She doesn't get the same level of props as Michael Moorcock. But Katherine Kurtz, author of the Deryni novels, had a huge impact on fantasy, argues a new essay over at Strange Horizons. Starting in 1970, her books were the first of a new kind of fantasy — closer to historical fiction than epic quest narratives.
Kari Sperring writes:
On the surface, Deryni Rising is a deceptively simple book. It recounts the events surrounding the sudden death of one king and the anointing of his underage son as successor. It’s a secondary world fantasy, set against a background loosely reminiscent of fifteenth-century Britain, with names drawn rather unevenly from Welsh, Irish, French, and Germanic sources. The bulk of the cast are aristocrats and male, and high aristocrats at that: this is a tale of kings and dukes and court intrigue. There is an external threat with a mildly orientalist flavor (this latter is demonstrated to be more complicated in later volumes) and a clear sense of right and wrong. The fantasy element lies in the “Deryni” of the title: this is a world of hidden psychic powers, some genetic, some achieved via ritual magic. To a reader in 2015, this all probably sounds rather familiar. But in 1970, it was not. The bulk of the fantasy in print at the time was sword and sorcery, in the mode of Howard, and written in pulp style, or heavily formal so-called “High Fantasy” modeled on mediaeval prose tales and folklore—the works of Tolkien and Dunsany and Eddison—plus the occasional alternate history, such as the Lord Darcy stories of Randall Garrett. The former was full of colour and action and broad-brush heroes; the latter of stately events and curiosities. Neither involved much close attention to the internal lives of their characters.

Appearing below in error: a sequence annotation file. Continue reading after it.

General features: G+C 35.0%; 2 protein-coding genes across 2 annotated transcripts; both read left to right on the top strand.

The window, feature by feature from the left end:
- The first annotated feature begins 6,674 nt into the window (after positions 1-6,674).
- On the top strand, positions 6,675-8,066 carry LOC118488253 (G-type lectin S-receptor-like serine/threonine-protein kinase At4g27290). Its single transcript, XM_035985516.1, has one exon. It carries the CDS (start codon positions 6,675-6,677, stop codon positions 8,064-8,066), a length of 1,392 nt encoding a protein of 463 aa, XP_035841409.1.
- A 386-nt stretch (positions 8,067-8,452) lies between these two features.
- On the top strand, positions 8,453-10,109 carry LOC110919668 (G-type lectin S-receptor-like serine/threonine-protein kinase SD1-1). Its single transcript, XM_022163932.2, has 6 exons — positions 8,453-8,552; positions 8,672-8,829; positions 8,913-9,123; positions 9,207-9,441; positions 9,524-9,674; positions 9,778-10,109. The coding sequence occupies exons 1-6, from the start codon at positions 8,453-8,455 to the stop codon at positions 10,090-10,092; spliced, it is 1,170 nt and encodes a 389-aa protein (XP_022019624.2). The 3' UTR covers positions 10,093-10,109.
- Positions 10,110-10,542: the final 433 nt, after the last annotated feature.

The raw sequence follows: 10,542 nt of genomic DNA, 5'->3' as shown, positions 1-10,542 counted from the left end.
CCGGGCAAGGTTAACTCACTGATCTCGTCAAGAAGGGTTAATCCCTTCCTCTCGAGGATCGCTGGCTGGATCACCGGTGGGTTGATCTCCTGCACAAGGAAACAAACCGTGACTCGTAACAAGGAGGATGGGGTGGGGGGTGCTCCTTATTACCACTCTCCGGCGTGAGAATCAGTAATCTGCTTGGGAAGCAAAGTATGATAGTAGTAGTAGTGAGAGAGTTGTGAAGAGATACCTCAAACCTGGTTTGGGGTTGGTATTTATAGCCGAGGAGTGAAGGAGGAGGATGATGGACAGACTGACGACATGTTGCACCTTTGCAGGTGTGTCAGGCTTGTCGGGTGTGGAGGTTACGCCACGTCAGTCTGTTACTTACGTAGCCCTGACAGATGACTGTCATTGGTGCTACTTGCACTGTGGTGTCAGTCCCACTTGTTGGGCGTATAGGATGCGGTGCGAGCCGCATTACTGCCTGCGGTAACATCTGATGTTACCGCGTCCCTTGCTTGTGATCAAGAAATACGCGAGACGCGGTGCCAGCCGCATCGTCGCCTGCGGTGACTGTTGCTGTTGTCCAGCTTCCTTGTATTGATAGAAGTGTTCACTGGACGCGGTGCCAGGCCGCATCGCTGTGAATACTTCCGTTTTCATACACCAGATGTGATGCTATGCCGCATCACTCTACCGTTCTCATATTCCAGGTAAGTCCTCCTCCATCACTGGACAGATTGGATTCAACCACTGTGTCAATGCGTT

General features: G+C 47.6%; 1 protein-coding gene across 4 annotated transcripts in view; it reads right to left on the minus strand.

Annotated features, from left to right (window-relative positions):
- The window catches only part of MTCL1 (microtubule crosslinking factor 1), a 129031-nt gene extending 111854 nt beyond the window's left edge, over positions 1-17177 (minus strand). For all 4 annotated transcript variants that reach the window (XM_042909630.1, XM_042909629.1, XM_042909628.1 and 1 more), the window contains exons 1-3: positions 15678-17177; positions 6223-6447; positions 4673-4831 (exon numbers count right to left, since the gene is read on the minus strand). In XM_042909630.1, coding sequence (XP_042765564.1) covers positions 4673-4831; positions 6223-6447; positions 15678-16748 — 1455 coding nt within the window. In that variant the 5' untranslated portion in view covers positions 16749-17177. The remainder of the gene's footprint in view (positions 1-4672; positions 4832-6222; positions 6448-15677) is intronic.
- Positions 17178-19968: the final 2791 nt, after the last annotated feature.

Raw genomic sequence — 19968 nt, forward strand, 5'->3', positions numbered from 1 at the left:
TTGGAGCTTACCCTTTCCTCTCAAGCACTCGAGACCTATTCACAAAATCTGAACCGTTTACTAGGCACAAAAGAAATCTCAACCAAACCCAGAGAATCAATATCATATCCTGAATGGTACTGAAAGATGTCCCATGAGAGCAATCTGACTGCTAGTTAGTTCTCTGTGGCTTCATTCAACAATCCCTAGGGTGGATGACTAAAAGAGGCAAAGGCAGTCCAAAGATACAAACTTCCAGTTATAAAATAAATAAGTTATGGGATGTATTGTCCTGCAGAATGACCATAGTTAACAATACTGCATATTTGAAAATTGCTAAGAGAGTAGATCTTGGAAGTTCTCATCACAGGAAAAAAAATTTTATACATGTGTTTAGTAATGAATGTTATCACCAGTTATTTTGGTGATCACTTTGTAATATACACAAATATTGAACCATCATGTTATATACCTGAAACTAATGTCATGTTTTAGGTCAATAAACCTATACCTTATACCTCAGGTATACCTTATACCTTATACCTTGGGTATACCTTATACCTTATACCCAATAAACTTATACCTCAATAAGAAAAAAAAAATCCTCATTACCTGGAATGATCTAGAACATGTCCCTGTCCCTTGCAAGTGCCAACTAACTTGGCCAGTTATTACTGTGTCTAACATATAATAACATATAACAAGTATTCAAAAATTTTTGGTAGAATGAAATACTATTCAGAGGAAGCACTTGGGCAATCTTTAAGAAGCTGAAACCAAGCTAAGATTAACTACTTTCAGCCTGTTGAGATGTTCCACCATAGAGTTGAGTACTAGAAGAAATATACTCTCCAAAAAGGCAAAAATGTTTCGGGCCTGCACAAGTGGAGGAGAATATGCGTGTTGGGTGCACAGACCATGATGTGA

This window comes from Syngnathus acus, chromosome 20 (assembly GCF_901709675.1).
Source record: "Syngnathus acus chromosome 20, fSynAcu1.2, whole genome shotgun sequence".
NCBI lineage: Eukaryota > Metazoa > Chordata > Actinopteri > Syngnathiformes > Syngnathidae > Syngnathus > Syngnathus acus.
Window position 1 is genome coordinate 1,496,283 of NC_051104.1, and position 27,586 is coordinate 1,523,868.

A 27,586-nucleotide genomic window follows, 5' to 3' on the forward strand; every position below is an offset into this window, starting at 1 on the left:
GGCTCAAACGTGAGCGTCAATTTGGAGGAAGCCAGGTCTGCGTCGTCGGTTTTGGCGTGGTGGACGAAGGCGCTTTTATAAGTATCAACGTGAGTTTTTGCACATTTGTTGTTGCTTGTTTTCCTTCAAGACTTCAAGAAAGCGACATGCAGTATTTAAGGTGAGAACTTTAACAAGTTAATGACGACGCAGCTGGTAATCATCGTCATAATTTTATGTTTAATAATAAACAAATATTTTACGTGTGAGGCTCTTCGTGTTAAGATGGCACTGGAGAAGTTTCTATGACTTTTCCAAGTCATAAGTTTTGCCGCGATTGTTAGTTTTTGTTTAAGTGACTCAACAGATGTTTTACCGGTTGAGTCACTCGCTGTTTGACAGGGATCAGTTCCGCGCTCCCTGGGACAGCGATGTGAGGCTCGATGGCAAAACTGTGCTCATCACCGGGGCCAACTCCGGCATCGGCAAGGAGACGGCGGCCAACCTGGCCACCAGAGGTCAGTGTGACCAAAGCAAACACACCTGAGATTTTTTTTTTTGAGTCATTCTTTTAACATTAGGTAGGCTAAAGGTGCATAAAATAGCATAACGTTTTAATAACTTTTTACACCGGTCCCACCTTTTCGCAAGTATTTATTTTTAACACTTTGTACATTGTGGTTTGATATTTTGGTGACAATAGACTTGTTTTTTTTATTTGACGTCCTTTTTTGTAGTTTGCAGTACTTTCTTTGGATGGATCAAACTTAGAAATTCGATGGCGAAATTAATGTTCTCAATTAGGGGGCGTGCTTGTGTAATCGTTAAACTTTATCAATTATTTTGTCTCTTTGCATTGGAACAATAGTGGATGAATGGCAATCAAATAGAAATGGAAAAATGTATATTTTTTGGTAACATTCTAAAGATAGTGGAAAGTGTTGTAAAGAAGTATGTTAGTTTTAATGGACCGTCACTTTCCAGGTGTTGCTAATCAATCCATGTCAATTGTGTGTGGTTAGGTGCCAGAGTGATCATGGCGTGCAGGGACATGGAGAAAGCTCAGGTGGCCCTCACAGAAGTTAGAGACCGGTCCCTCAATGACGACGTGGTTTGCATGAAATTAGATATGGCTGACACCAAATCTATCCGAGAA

Deryni Rising is unequivocally fantasy, but it is written more in the mode of the historical fiction of the time than its companion books on the Ballantine and other lists. In terms of style, it is closer to the complex and thoroughly researched novels of Dorothy Dunnett, Maurice Druon, and Zoe Oldenbourg than the fantasy that surrounded it (including Tolkien, who chose mythology over realism). Its treatment of magic too was dramatically different. This is a world of highly formal, ritual magic, without sorcerers, or demons, or exoticized and stereotypical “witchdoctors.” Magic requires training, careful and sometimes demanding preparation. It is never easy, or casual, and it is hard to come by. Before Kurtz, most magic in fantasy was picaresque, mysterious, and informal (with the exception of Garrett). Her handling of magic and its consequences and cost are like those of the occult novelists such as Dion Fortune, many of whom were themselves practitioners of ritual magic and drew on that in their fiction. And it is set against a background of closely observed and detailed faith, which is closely intertwined with every aspect of her characters’ lives.
The whole essay, which delves into Kurtz's lasting influence and the way she inspired writers like Guy Gavriel Kay and George R.R. Martin, is well worth reading in its entirety. [Strange Horizons]
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